Diving injury appeal a reminder that causation is critical to liability

12 April 2016

In Uniting Church in Australia Property Trust (NSW) v Miller (2015) NSWCA 320 the New South Wales Court of Appeal upheld a school’s appeal against a finding that it was negligent in respect of the catastrophic injuries sustained by a student while undertaking swimming training in a Council pool during the school holidays.

The decision is a reminder to defendants and their insurers and lawyers to carefully consider issues – the mere fact that a plaintiff is able to point to some deficiency in the defendant’s systems or procedures is not conclusive proof of negligence. The plaintiff must still prove that the deficiency was causative of their injury.

Facts

The plaintiff sustained catastrophic spinal injuries on 7 January 2008 after diving into water approximately 1.1m deep at the shallow end of a public swimming pool operated by the Lithgow City Council.

The plaintiff was a highly ranked junior swimmer and had been awarded a sporting bursary to the Kinross Wolaroi School (operated by the second defendant) and was a member of the school swimming club, the Kinross Wolaroi Swimming Club (KWSC).

At the time of the accident, the plaintiff was training for the New South Wales State Swimming Championships. As the school’s pool was closed for the school holidays, the plaintiff was training at the Council’s pool. She was supervised by a Mr Brodie, whose two children were also members of the KWSC and were training at the same time. Mr Brodie was following a program set by Mr Critoph, who was employed by the school as a swimming coach.

The plaintiff had been attempting to execute a ‘track start’ dive which she had been taught by Mr Critoph in 2006. She had initially practised these dives at the deep end of the school pool using starting blocks and then began to perform them at the shallow end.

At first instance, the trial judge found that the accident occurred when the plaintiff’s back foot slipped, resulting in a loss of control during the dive.

At trial, the plaintiff gave evidence that she had never previously experienced problems with the track start dive or her foot slipping prior to the accident.

At trial, the Court found no basis for concluding that the Council had been negligent.

The Trial Judge found that the school had been negligent on the following grounds:

  • Mr Critoph’s failure to warn the plaintiff of the risks associated with the track start dive; and
  • In addition to a warning, Mr Critoph should have instructed the plaintiff on how to minimise the dangers associated with the track start dive by instructing her in how to abort a dive that had gone wrong and ‘bellyflop’ into the pool.
Court of Appeal decision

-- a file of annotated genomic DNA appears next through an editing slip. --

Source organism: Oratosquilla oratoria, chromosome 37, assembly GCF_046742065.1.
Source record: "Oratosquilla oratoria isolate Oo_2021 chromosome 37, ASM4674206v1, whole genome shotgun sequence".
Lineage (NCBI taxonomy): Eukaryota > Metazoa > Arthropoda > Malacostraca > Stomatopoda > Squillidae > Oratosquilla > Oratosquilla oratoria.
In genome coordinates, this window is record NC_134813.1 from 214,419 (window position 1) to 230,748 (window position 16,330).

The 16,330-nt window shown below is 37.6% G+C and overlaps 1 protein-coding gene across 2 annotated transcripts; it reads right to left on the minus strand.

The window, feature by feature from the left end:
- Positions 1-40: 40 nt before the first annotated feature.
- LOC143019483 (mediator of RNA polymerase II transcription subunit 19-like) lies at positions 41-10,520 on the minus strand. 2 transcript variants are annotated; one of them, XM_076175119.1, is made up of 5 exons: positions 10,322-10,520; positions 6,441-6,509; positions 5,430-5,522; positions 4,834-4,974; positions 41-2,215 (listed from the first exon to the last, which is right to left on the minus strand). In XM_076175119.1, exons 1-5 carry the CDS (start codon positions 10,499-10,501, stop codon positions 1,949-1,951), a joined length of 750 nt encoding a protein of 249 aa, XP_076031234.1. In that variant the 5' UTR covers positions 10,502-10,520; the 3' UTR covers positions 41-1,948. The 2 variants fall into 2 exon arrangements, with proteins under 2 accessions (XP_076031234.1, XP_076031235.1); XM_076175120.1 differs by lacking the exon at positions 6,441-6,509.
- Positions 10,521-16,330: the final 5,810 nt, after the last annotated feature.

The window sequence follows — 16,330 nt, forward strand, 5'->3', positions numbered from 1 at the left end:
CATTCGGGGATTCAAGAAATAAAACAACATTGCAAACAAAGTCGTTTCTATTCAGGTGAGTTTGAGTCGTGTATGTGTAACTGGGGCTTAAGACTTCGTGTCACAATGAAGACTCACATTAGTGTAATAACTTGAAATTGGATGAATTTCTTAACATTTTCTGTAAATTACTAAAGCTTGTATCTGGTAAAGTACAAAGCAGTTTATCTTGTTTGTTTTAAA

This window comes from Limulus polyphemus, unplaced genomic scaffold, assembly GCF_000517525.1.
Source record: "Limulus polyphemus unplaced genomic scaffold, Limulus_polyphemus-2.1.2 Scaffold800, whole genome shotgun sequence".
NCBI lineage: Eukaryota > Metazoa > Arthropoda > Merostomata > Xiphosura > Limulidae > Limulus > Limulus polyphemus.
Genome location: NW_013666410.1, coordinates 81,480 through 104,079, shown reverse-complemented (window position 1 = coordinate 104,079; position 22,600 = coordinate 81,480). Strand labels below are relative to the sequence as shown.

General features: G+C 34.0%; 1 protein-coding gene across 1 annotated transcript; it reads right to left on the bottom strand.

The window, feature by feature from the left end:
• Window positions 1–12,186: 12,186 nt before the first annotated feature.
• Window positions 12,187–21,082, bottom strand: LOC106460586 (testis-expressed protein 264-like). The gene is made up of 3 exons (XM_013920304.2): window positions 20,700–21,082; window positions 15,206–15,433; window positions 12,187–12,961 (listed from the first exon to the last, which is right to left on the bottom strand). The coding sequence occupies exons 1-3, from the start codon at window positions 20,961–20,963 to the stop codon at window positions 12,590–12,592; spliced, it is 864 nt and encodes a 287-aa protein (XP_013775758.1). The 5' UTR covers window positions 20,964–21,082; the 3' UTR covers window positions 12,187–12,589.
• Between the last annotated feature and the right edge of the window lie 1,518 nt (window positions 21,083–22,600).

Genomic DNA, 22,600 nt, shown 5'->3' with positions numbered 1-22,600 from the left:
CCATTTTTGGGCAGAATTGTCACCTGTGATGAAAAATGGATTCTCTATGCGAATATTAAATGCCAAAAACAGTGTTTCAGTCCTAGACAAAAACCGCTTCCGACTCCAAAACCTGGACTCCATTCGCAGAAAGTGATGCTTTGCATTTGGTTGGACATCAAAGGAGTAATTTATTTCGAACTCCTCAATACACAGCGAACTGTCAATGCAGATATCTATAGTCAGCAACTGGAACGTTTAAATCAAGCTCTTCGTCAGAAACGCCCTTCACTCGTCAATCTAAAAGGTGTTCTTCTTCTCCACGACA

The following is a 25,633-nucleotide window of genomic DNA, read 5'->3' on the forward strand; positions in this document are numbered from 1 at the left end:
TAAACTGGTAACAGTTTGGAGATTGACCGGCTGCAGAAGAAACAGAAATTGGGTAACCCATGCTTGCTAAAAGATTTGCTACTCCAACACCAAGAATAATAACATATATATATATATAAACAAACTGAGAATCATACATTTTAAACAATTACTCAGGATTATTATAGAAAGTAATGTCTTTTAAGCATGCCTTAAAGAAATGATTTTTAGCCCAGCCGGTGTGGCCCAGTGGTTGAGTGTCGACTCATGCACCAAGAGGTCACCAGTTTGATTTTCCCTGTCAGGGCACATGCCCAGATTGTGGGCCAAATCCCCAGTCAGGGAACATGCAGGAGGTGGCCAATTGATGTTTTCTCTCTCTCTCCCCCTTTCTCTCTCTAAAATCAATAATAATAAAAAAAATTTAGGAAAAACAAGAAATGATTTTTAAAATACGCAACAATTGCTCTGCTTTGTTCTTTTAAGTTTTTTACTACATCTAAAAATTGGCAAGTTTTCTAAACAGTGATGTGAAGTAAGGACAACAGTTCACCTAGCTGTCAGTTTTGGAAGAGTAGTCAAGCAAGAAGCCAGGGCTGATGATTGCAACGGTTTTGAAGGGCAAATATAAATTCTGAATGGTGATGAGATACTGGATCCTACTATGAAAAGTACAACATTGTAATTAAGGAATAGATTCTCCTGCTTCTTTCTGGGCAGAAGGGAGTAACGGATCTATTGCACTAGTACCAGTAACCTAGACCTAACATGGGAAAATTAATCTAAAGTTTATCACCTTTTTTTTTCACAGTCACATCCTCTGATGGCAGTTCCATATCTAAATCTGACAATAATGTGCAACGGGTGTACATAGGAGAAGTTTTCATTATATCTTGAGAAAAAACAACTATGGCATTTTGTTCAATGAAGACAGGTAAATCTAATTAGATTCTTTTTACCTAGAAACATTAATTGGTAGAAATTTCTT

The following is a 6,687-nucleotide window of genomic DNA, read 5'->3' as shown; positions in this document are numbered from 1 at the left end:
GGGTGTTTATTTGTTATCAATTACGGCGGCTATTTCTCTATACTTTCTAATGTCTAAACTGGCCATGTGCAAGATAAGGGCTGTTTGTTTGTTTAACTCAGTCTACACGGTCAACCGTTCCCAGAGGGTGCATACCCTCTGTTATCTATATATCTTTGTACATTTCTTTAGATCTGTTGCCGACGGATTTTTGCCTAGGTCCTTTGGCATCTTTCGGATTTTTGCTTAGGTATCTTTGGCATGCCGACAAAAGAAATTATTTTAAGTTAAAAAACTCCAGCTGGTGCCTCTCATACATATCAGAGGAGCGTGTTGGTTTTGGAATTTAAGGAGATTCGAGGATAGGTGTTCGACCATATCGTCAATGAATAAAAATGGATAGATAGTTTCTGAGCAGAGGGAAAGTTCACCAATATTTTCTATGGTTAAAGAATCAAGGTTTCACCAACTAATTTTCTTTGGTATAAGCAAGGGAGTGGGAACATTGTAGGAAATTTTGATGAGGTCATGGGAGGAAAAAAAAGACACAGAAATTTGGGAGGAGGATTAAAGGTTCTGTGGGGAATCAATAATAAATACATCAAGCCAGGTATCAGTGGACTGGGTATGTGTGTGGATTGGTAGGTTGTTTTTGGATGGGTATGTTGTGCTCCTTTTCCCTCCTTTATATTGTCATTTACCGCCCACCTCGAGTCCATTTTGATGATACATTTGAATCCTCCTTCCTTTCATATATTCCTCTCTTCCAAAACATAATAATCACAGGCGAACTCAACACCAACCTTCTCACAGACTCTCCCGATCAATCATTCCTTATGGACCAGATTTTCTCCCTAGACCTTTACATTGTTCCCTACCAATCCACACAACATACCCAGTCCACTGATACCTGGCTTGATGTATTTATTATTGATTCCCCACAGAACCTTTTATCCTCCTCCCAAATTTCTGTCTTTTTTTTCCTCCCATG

The school appealed against the primary judge’s finding of negligence while the plaintiff appealed against the trial judge’s finding that the Council had not been negligent.

Negligence of the school
Relevance of risk assessments and regulatory guidance

The Court of Appeal concluded that, in the absence of guidance from peak bodies (such as the Royal Life Saving Society) that a track start dive was riskier than any other form of racing dive, the coach’s failure to carry out a proper risk assessment was not causative of her injury.

The Court stated that there was nothing relevantly deficient at the Lithgow pool which a person in the position of the plaintiff’s coach ought to have been aware and there was no negligence in permitting diving from the shallow end by trained swimmers at the pool.

The Court concluded that a risk assessment would not have produced any different result.

Proposed risk prevention measures must be practicable and capable of preventing the loss

The Court of Appeal found that it was not practicable to have trained the plaintiff to abort the dive. Firstly, the Court queried whether the plaintiff’s case extended to an allegation that swimmers could be trained to abort a track start dive that had gone wrong. In any event, even if the plaintiff had made such an allegation there was no evidence that a person could be trained to abort a dive given the extremely limited time in which to do so. Such a measure was not reasonably practicable and the absence of such training was not causative of the plaintiff’s loss. Accordingly, the Court rejected the trial judge’s finding that the school was negligent in failing to train the plaintiff in aborting an unsuccessful track start dive.

The Court also held that the presence of a licensed swimming coach to supervise the plaintiff’s training would not have prevented the accident.

Negligence of the pool operator (the Council)

The Court of Appeal upheld the trial judge’s findings that there was no basis to disturb the trial judge’s finding that the Council had not been negligent. The Court found that there was nothing in the guidance issued by the Royal Life Saving Society that would have alerted the Council to the potential risk of injury to trained swimmers such as the plaintiff.

Implications
Causation is critical

While the decision ultimately turned upon the unique (and tragic) facts of the case, the decision emphasises that even if a plaintiff can prove there was some deficiency in defendant’s systems or procedures, that is not conclusive proof of negligence – they must go on to prove that the deficiency was causative of their injury.

This article was written by James McIntyre, Special Counsel and David Muir, Partner.

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